26 Sep 2018

Warren G. Harding Has Become One of My Favorite Presidents

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Warren G Harding.

Harvard prof Jill Lepore’s new one-volume history of the United States, These Truths, has been showered with honors by the liberal establishment.

I’ve read reviews that make it clear that Lepore has simply added a heavy dose of Howard Zinn to the same Progressive “March of Progress,” applauding every increase in size and scope of federal authority, that we were reading back when I was in high school.

You all, I’m sure, are acquainted with the conventional professional historians’ ratings of US presidents in which Warren G. Harding invariably comes in at the bottom. We’ve been told, repeatedly, that Harding was a handsome complete airhead, who incompetently ran a corrupt administration (Teapot Dome Scandal) and who disgracefully had a mistress, but conveniently died and removed himself from office.

Harding’s presidency was before my time, so I had always accepted most of that as true, but Richard Epstein, at Ricochet, responding to Lepore’s book, points out some things about Harding I never knew.

The book covers many cultural and social issues—as well as constitutional and regulatory matters, on which she takes a strong and uncritical progressive stance that sees government intervention as an essential tool to correct the imbalances of the market.

In developing this idea, Lepore’s book covers multiple topics with stunning rapidity, elegant compression, and apparent erudition. One constant theme traces the interaction between constitutional law and technological development from the Founding period to the present, covering everything from the printing press to the Internet. But even that subject is too extensive to receive a full account, so on this occasion I will confine my attention to a small portion of that topic, covering the years between 1920 and 1945 dealing with the rise of broadcasting by radio and the government’s attempt to regulate the airwaves. This case study offers a contrast between the classical liberal view of limited government with strong property and contract rights that I have long defended, and Lepore’s clear endorsement of the progressive tradition that has in many ways displaced it.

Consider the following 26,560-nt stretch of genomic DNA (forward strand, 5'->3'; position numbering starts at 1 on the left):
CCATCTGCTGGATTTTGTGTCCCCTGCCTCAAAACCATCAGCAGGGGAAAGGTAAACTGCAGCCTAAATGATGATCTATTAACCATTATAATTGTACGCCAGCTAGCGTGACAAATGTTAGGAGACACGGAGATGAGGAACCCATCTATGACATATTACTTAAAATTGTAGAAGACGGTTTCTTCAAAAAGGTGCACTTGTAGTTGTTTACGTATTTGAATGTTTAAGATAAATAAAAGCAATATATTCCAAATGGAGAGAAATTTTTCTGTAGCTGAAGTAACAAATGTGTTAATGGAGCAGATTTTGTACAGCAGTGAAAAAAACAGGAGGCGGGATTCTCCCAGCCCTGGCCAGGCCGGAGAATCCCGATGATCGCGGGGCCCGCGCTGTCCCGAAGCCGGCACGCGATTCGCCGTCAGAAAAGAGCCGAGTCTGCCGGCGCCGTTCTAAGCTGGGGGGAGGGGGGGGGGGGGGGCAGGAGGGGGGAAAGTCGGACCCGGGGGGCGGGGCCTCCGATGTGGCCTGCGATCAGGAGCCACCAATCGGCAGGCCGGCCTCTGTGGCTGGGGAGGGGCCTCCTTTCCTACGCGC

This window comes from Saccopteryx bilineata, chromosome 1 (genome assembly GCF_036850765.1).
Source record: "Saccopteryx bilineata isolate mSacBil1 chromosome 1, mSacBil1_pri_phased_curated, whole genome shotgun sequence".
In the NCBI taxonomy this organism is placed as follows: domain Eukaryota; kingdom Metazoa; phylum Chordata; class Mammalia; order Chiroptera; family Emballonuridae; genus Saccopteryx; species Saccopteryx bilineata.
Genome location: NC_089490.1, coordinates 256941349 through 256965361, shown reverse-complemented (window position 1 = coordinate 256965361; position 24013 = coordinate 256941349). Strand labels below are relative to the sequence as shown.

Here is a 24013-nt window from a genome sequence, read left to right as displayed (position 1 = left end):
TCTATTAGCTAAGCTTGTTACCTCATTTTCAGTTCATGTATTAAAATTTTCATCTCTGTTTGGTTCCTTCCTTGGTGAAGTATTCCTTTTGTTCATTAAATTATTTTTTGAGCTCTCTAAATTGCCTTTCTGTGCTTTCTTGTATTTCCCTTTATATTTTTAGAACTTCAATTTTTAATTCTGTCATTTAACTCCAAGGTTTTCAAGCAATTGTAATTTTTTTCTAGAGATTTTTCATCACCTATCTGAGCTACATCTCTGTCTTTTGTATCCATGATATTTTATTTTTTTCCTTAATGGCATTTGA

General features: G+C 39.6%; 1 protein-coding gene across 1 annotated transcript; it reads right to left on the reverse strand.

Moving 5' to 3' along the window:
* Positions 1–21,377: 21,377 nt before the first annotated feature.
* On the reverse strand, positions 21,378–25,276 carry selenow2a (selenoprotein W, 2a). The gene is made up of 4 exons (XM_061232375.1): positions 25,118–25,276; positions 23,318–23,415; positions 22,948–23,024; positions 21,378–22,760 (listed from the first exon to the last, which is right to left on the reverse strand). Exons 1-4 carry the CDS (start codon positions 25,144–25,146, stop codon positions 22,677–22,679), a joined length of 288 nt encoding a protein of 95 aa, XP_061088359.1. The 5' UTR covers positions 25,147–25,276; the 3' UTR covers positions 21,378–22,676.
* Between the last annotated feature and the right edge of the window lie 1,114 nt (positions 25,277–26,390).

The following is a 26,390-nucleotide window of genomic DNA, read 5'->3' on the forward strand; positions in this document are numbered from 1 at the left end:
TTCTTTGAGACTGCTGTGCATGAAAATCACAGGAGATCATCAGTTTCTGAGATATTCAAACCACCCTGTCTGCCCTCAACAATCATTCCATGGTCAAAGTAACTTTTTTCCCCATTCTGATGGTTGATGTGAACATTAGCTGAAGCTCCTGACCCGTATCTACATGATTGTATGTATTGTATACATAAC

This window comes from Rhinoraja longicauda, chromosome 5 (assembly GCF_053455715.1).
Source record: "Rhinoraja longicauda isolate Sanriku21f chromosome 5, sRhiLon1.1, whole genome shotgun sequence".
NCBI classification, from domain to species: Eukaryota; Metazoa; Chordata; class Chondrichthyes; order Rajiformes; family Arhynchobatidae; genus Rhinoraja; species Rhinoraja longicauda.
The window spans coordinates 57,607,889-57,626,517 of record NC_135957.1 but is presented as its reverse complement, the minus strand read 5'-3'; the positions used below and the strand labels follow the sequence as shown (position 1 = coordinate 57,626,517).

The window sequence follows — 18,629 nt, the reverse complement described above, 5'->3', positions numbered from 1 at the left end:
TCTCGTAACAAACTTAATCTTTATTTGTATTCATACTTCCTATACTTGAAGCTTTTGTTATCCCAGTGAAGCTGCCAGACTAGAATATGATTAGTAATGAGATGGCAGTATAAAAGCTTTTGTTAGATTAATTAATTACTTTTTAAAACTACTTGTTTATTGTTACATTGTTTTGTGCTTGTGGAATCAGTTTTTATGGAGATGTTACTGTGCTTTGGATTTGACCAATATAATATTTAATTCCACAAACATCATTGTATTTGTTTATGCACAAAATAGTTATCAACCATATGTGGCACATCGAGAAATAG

Lepore’s narrative of this period begins with President Warren Harding, who, she writes, “in one of the worst inaugural addresses ever delivered,” argued, in his own words, “for lightened tax burdens, for sound commercial practices, for adequate credit facilities, for sympathetic concern for all agricultural problems, for the omission of unnecessary interference of Government with business, for an end to Government’s experiment in business, for more efficient business in Government, and for more efficient business in Government administration.” Harding’s sympathetic reference of farmers is a bit out of keeping with the rest of his remarks. Indeed, farmers had already been a protected class before 1920, and the situation only got worse when Franklin Roosevelt’s administration implemented the Agricultural Adjustment Acts of the 1930s, which cartelized farming. But for all her indignation, Lepore never explains what is wrong with Harding’s agenda. She merely rejects it out of hand, while mocking Harding’s conviction.

Given her doggedly progressive premises, Lepore may have predicted a calamitous meltdown in the American economy under Harding, but exactly the opposite occurred. Harding appointed an exceptionally strong cabinet that included as three of its principal luminaries Charles Evans Hughes as Secretary of State, Andrew Mellon as Secretary of Treasury, and Herbert Hoover as the ubiquitous Secretary of Commerce, with a portfolio far broader than that position manages today. And how did they perform? Lepore does not mention that Harding coped quickly and effectively with the serious recession of 1921 by refusing to follow Hoover’s advice for aggressive intervention. Instead, Harding initiated powerful recovery by slashing the federal budget in half and reducing taxes across the board. Both Roosevelt and Obama did far worse in advancing recovery with their more interventionist efforts.

To her credit, Lepore notes the successes of Harding’s program: the rise of industrial production by 70 percent, an increase in the gross national product by about 40 percent, and growth in per capita income by close to 30 percent between 1922 and 1928. [Emphasis added. –JDZ] But, she doesn’t seem to understand why that recovery was robust, especially in comparison with the long, drawn-out Roosevelt recession that lingered on for years when he adopted the opposite policy of extensive cartelization and high taxes through the 1930s.

RTWT

Don’t miss the discussion of the Federal Radio Act of 1927. Who knew? Can you imagine what technological and cultural progress could have occurred over half a century of free market mass communications?

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